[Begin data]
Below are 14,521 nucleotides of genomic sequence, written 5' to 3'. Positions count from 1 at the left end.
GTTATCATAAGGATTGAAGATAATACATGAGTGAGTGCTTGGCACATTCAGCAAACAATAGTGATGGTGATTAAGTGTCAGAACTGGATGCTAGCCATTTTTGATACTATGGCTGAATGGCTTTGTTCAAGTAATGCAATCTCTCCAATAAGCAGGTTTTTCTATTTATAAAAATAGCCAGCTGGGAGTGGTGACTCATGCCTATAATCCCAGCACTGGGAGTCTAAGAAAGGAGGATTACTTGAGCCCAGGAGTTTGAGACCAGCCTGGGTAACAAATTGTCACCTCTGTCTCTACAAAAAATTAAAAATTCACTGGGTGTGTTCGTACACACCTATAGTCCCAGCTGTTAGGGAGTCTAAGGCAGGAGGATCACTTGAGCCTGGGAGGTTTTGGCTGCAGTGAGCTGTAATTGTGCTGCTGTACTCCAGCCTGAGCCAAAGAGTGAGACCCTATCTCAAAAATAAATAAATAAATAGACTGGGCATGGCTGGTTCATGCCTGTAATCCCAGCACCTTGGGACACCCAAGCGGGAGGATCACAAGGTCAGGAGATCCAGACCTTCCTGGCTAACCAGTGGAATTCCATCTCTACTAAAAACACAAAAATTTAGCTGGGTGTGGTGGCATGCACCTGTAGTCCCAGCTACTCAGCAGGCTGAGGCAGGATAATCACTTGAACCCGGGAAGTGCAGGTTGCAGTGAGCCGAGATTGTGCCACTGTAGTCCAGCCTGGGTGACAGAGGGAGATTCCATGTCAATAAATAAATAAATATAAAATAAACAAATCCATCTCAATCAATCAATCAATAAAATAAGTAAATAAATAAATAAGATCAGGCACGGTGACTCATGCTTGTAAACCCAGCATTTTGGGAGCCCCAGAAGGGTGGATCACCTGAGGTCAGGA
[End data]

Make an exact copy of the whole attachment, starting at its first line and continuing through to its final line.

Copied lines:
Below are 14,521 nucleotides of genomic sequence, written 5' to 3'. Positions count from 1 at the left end.
GTTATCATAAGGATTGAAGATAATACATGAGTGAGTGCTTGGCACATTCAGCAAACAATAGTGATGGTGATTAAGTGTCAGAACTGGATGCTAGCCATTTTTGATACTATGGCTGAATGGCTTTGTTCAAGTAATGCAATCTCTCCAATAAGCAGGTTTTTCTATTTATAAAAATAGCCAGCTGGGAGTGGTGACTCATGCCTATAATCCCAGCACTGGGAGTCTAAGAAAGGAGGATTACTTGAGCCCAGGAGTTTGAGACCAGCCTGGGTAACAAATTGTCACCTCTGTCTCTACAAAAAATTAAAAATTCACTGGGTGTGTTCGTACACACCTATAGTCCCAGCTGTTAGGGAGTCTAAGGCAGGAGGATCACTTGAGCCTGGGAGGTTTTGGCTGCAGTGAGCTGTAATTGTGCTGCTGTACTCCAGCCTGAGCCAAAGAGTGAGACCCTATCTCAAAAATAAATAAATAAATAGACTGGGCATGGCTGGTTCATGCCTGTAATCCCAGCACCTTGGGACACCCAAGCGGGAGGATCACAAGGTCAGGAGATCCAGACCTTCCTGGCTAACCAGTGGAATTCCATCTCTACTAAAAACACAAAAATTTAGCTGGGTGTGGTGGCATGCACCTGTAGTCCCAGCTACTCAGCAGGCTGAGGCAGGATAATCACTTGAACCCGGGAAGTGCAGGTTGCAGTGAGCCGAGATTGTGCCACTGTAGTCCAGCCTGGGTGACAGAGGGAGATTCCATGTCAATAAATAAATAAATATAAAATAAACAAATCCATCTCAATCAATCAATCAATAAAATAAGTAAATAAATAAATAAGATCAGGCACGGTGACTCATGCTTGTAAACCCAGCATTTTGGGAGCCCCAGAAGGGTGGATCACCTGAGGTCAGGA